In Japan, as in many other cultures, the garden can be traced back to early urban settlements to a time when buildings, walls or windows began to visually and physically frame nature and selected forms became isolated from their natural context and enclosed. This area of "captured" nature, which included both flora and fauna, became the garden or "paradise." The concept of "garden as paradise" probably developed from the ancient Persian pairidaeza, meaning "enclosure," and the Greeks used a similar word, paradeisos, for grand animal parks. Early Chinese gardens attached to imperial palaces were likewise animal parks that served as hunting grounds for aristocrats. Walls enclosed the parks, and nature and the animals within the parks were carefully monitored and controlled.
Both native aesthetics and Chinese models influenced early garden development in Japan. Prior to the introduction of Buddhism in the sixth century, Shinto believers venerated unique or extraordinary forms of nature and held them to be the abodes of deities. Such forms might be unusual rock formations, striking mountain forms, ancient weathered trees, or waterfalls of rare shape or size. Their status as the homes of the native gods suggests that these rarities or "accidents" of nature were perceived as beautiful and sacred in early Japan.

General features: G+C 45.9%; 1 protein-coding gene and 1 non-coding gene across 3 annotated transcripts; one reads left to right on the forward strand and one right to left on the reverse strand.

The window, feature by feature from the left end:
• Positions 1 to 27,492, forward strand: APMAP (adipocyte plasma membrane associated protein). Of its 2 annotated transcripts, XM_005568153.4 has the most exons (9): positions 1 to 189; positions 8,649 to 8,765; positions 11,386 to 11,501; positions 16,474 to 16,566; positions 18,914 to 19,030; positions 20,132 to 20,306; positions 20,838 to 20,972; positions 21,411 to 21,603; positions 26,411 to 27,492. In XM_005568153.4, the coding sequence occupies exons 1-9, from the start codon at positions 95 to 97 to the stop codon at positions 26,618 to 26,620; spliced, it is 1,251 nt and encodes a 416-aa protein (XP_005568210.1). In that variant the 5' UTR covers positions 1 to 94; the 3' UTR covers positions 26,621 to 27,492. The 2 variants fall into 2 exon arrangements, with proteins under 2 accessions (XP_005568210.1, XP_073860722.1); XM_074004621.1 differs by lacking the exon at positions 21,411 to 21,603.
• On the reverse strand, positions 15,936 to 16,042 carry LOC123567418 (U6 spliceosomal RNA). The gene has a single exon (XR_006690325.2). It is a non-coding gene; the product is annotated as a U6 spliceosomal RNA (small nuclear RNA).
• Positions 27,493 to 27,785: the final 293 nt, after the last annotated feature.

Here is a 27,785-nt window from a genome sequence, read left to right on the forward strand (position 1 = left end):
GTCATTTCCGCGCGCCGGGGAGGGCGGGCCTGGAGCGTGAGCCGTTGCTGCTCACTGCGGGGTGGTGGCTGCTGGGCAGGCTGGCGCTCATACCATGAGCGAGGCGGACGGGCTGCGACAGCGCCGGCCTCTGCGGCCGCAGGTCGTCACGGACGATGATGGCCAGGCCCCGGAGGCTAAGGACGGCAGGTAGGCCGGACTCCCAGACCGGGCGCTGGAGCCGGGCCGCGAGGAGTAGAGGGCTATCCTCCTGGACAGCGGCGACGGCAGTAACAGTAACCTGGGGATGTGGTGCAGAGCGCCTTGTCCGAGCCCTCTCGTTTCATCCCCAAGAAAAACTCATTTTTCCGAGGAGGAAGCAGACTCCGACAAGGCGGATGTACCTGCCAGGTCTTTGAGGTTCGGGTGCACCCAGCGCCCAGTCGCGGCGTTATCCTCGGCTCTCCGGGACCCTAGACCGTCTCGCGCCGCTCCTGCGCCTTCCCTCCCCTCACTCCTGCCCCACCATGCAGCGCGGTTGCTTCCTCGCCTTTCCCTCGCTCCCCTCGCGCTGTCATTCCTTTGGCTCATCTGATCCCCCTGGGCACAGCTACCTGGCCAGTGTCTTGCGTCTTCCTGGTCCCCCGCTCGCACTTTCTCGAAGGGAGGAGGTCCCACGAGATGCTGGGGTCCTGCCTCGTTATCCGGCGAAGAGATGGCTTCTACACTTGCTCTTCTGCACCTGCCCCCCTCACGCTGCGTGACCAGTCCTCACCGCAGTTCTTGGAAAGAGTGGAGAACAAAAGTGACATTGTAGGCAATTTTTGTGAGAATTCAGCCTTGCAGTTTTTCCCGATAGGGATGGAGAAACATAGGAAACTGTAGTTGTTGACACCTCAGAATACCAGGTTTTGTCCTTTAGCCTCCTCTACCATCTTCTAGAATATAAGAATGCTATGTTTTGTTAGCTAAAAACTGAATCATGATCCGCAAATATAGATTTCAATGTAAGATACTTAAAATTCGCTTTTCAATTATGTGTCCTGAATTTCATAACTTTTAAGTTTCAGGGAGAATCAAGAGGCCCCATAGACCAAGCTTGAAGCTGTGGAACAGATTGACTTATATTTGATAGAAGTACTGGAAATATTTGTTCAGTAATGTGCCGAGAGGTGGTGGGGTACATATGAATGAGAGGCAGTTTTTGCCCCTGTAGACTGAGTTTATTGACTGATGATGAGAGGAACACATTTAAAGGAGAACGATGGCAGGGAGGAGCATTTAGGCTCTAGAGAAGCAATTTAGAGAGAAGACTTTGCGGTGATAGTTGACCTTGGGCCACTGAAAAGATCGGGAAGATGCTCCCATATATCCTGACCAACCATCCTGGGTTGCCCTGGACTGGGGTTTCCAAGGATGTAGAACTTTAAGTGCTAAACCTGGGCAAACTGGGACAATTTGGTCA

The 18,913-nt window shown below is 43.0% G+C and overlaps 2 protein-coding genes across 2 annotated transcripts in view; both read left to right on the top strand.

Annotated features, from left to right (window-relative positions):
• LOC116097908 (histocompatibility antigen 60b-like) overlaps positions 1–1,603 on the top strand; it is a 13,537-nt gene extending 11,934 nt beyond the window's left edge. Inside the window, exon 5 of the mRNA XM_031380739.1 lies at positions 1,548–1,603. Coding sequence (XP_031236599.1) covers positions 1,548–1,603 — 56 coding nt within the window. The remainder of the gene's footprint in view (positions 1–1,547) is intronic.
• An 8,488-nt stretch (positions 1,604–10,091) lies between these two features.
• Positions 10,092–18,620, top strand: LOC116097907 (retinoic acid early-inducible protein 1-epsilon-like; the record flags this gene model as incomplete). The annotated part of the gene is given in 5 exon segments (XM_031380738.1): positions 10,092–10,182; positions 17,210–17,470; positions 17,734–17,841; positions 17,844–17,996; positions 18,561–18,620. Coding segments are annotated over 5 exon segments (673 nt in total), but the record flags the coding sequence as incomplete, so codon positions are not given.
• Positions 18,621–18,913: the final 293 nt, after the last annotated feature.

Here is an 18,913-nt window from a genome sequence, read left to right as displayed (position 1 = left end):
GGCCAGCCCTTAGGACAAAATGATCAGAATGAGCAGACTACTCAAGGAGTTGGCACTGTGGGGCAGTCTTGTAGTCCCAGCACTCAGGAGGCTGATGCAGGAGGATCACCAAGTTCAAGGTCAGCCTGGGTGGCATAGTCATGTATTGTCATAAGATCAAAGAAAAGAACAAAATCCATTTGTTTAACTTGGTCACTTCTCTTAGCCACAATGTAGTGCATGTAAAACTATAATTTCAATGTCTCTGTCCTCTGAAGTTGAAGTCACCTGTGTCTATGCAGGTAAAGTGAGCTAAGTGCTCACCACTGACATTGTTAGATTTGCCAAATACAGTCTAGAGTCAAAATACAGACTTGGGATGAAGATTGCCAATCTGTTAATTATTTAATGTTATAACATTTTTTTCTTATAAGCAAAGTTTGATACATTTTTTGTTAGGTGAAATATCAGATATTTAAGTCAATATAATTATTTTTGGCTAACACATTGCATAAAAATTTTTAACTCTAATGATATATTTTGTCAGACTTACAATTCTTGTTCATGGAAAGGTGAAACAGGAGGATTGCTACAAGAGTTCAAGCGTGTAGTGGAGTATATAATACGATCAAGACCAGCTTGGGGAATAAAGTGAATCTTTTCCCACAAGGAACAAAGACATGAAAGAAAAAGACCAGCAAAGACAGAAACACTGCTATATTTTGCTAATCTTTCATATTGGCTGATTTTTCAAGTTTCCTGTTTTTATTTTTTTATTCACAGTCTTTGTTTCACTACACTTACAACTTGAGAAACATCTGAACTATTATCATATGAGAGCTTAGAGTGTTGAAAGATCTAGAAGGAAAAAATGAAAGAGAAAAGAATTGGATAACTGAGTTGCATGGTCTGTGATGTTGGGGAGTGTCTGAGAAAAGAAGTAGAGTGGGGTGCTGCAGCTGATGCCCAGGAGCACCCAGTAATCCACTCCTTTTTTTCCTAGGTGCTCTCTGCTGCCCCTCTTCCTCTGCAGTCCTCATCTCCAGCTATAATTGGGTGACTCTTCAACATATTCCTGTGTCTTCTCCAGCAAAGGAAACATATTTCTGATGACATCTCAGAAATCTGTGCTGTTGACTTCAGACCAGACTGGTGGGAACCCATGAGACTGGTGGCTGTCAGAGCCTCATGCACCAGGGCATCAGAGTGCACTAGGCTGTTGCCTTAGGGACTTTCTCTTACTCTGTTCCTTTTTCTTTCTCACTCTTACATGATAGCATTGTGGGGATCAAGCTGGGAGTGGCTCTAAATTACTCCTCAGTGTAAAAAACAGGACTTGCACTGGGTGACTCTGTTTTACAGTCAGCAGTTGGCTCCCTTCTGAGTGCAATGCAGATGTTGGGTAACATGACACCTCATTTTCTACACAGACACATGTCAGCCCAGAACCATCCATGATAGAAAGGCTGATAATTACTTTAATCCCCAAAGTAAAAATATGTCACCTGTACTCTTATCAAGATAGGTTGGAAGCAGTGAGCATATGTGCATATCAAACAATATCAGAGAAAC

During the ninth through twelfth centuries (the Heian period), courtiers followed Chinese models in constructing spacious pond-and-island parks adjacent to their residences. These garden parks were used for entertainment; courtiers strolled through them, traveled along their streams and ponds in small boats, and reveled in drinking and poetry parties within their tranquil surroundings.
Although these gardens looked like nature, they were in fact careful imitations of the outer forms of nature, with their naturally occurring materials all painstakingly chosen and constructed. These two examples suggest two different criteria at work in Japanese aesthetics-one that applied to natural beauty and one to man-made beauty. In nature, accidents are looked upon as praiseworthy, but the beauty of man-made objects lay in a perfection achieved through fixed rules.
Garden development in the fourteenth through sixteenth centuries (The Muromachi period) continued to emphasize the symbiotic relationship between man and nature, but developed in a manner vastly different from earlier stroll gardens. Whereas the early grand parks were viewed by moving through them, gardens of this period were designed on a smaller scale for viewing from static vantage points outside the garden proper. Sand and rocks came to replace the natural water and vegetation, transforming the waters of the Heian-period garden ponds into "dry" ponds of raked sand in the Muromachi period. Likewise, large rocks came to represent whole islands covered with "forests" comprised of moss. These gardens, while "of nature," are not "natural," suggesting that gardens underwent dramatic changes in design at this time.
One of the changes relates to their new purpose. During this period, many gardens were designed for Zen temples and used by monks for meditation, an endeavor that did not encourage interaction with nature but rather the contemplation of it from the outside. This karasansui (dry/withered-mountains-and-streams) style of garden has its roots in the Zen meditational technique of staring at a fixed pointed.